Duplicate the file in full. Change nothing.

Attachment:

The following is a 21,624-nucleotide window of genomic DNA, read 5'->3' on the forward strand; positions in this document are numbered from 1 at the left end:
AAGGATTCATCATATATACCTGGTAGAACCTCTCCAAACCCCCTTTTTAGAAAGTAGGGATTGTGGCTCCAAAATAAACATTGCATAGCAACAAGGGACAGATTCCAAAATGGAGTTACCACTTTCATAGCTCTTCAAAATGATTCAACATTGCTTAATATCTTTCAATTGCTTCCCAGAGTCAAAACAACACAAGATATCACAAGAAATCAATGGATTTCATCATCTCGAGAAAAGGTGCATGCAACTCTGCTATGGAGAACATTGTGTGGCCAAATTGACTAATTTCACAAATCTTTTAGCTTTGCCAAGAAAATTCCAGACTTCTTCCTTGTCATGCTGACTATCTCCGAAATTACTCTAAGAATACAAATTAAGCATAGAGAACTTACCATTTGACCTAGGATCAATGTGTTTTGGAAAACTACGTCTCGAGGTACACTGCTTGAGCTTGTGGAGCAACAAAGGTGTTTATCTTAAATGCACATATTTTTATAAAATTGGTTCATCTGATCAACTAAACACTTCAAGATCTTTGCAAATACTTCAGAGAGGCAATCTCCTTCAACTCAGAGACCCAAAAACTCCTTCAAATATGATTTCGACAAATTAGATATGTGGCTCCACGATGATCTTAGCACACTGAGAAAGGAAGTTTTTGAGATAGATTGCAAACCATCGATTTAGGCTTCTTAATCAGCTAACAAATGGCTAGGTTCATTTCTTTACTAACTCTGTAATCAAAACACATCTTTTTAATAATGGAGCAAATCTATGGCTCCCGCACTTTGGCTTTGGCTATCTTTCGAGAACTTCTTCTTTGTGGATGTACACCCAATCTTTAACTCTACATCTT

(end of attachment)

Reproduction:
The following is a 21,624-nucleotide window of genomic DNA, read 5'->3' on the forward strand; positions in this document are numbered from 1 at the left end:
AAGGATTCATCATATATACCTGGTAGAACCTCTCCAAACCCCCTTTTTAGAAAGTAGGGATTGTGGCTCCAAAATAAACATTGCATAGCAACAAGGGACAGATTCCAAAATGGAGTTACCACTTTCATAGCTCTTCAAAATGATTCAACATTGCTTAATATCTTTCAATTGCTTCCCAGAGTCAAAACAACACAAGATATCACAAGAAATCAATGGATTTCATCATCTCGAGAAAAGGTGCATGCAACTCTGCTATGGAGAACATTGTGTGGCCAAATTGACTAATTTCACAAATCTTTTAGCTTTGCCAAGAAAATTCCAGACTTCTTCCTTGTCATGCTGACTATCTCCGAAATTACTCTAAGAATACAAATTAAGCATAGAGAACTTACCATTTGACCTAGGATCAATGTGTTTTGGAAAACTACGTCTCGAGGTACACTGCTTGAGCTTGTGGAGCAACAAAGGTGTTTATCTTAAATGCACATATTTTTATAAAATTGGTTCATCTGATCAACTAAACACTTCAAGATCTTTGCAAATACTTCAGAGAGGCAATCTCCTTCAACTCAGAGACCCAAAAACTCCTTCAAATATGATTTCGACAAATTAGATATGTGGCTCCACGATGATCTTAGCACACTGAGAAAGGAAGTTTTTGAGATAGATTGCAAACCATCGATTTAGGCTTCTTAATCAGCTAACAAATGGCTAGGTTCATTTCTTTACTAACTCTGTAATCAAAACACATCTTTTTAATAATGGAGCAAATCTATGGCTCCCGCACTTTGGCTTTGGCTATCTTTCGAGAACTTCTTCTTTGTGGATGTACACCCAATCTTTAACTCTACATCTT